Thursday, June 16, 2016

What If Linear B was the basis for the Roman Alphabet?

Guest post by Daniel Bensen.

The Roman Syllabary, still often called the Traditional European Syllabary, is ultimately derived from Cretan glyphs, spread by the civilization ofacross the northern. Thesimplified the syllabary for their own use, which the people ofimported more or less wholesale. Theempire spread the syllabary across, where it is still used today for sacred or traditional texts, from to, to as well of course indocuments around the world.

Everybody else mostly writes in Hebrew nowadays, though. It’s much easier that way.

[Author's Note: Thanks to Brandon Koller for creating the font.]

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Daniel M. Bensen is an English teacher and writer in Sofia, Bulgaria. He is currently preparing for publication his time-travel adventure/romance Groom of the Tyrannosaur Queen.


  1. The problem with Linear B is that it was an abortion of a writing system even by Bronze Age standards, which is saying something.

    It's utterly unsuited to writing any inflected Indo-European language. Which in those days meant any Indo-European language, which in turn means that whatever Linear A was developed for, it very probably wasn't IE.

    Eg., the closest you can get in Linear B to writing "anthropos", the Greek word for "man", is something that comes out roughly as at-to-ro-po-se. In Greek (and Latin and other IE languages of the period) word order is flexible but -inflections- (the changes at the end of the word) are absolutely crucial.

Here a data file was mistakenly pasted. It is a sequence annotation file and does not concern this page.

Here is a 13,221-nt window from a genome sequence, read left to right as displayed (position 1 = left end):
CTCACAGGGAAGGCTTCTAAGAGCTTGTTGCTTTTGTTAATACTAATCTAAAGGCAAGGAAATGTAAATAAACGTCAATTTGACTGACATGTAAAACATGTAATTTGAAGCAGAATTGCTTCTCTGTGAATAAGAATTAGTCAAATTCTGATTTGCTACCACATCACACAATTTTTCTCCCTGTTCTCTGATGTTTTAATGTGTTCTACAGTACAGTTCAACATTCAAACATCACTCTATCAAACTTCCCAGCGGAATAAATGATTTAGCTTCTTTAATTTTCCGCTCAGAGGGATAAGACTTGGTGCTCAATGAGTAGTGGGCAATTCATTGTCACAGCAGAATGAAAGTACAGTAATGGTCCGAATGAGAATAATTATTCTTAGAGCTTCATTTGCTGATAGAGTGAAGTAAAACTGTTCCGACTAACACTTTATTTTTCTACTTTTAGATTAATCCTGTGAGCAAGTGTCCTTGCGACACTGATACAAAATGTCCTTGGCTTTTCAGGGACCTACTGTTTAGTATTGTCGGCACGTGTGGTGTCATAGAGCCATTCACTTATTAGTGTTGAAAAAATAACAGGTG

Furthermore, many Linear B glyphs not only had alternative meanings depending on context, they had DOZENS of alternative meanings.

    This meant that anything beyond a very simple sentence would be an "educated guess", not actual reading.

    Learning to read or write it would be a stone bitch and it's not a surprise it wasn't used for anything but repetitive accounting lists.

    Most Bronze Age syllabaries were really, really awful Rube Goldberg messes. And Linear B was about the worst of the lot.

  2. So is Japanese, all things considered. A modular language based on ideograms ill-suited for a vocalic, grammatically simple language, which has given birth to the most complex written system I know of... and it's been in use for thousands of years. True, there were no other systems at hand, but the Coreans did invent their own phonetic script... I don't see why the Greeks would not adopt the syllabic nature of LB to their needs. French and English are written with a ton of phonetic fossiles (ought, enough, dough, etc, or roux, croix, août...) and people seem to do just fine.

    So, have a syllabic language that doesn't reflect the phonology entirely, seems natural to me. Simplify it, adapt it, add in signs to mark mute vowels, maybe then the syllabary will condense into a narrower group of vowels. AT-TO-RO-PO-SE can become AN-T(h)-RO-PO-S(-)

    I mean, if Hanzi are still in use (and Kanji, for God's sake)...